And maybe that’s what the song’s real power was. After all, 44 years after “That’s The Way” blew up, people are still having sex. Time magazine was right to worry.
BONUS BEATS: Flamboyant British synthpoppers Dead Or Alive had a #22 hit in the UK with their halfway-to-industrial club-pop 1984 cover of “That’s The Way (I Like It).” Here’s their video for the cover:
(Dead Or Alive’s highest-charting single, 1984’s “You Spin Me Round (Like A Record)” peaked at #11 on the Hot 100. I have a policy of only giving ratings to songs that made it into the top 10, which prevents me from giving “You Spin Me Round” the 10 that it deserves.)
BONUS BONUS BEATS: Here’s Miami bass pioneer and First Amendment hero Luke, along with the rest of 2 Live Crew, rapping over a sped-up “(That’s The Way) I Like It” sample on the extremely inappropriate 1990 track “Face Down, Ass Up”:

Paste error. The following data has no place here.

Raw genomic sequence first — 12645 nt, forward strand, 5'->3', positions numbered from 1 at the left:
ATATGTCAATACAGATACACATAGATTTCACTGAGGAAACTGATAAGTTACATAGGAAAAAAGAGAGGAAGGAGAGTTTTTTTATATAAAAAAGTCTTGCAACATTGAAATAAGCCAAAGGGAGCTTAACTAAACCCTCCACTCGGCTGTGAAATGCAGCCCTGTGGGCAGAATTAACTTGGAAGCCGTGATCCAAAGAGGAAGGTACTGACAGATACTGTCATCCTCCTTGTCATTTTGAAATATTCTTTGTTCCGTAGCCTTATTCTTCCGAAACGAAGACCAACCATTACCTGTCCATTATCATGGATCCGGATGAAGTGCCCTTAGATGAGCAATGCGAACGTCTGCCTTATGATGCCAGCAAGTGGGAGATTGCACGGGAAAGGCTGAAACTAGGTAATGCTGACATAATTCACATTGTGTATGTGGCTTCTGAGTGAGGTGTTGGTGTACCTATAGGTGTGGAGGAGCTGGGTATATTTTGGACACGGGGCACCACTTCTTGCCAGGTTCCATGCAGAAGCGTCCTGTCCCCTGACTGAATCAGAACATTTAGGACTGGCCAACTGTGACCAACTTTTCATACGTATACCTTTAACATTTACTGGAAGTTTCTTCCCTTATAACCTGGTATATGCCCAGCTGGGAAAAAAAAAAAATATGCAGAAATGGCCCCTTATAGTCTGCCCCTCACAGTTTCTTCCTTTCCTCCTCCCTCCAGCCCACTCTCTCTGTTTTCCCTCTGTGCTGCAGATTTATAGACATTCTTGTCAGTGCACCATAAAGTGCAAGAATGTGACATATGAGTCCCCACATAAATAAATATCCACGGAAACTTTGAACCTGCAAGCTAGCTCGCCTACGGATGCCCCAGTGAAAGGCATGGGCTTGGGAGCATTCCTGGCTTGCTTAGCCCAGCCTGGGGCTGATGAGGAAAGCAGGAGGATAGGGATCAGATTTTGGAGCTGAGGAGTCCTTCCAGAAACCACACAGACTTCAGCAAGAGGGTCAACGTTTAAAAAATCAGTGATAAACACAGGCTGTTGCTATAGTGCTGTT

(That performance footage comes from an episode of Donohue that I saw when I was 10, one that will remain etched upon my memory until after I am dead.)
BONUS BONUS BONUS BEATS: Here’s John Leguizamo confronting Al Pacino in Brian De Palma’s 1993 movie Carlito’s Way, while “That’s The Way (I Like It)” plays on the soundtrack:
(The highest-charting single from Benny Blanco, the producer who got his name from Leguizamo’s Carlito’s Way discography, is the 2018 Khalid/Halsey collab “Eastside,” which peaked at #9. It’s a 7.)
BONUS BONUS BONUS BONUS BEATS: The Spin Doctors and Biz Markie collaborated on a cover of “That’s The Way (I Like It)” for the soundtrack of the 1996 movie Space Jam. Here’s their version:
BONUS BONUS BONUS BONUS BONUS BEATS: Here’s the video for 50 Cent’s 2011 Tony Yayo collab “I Just Wanna,” which samples “That’s The Way (I Like It)”:
(50 Cent will appear in this column eventually. Tony Yayo will not.)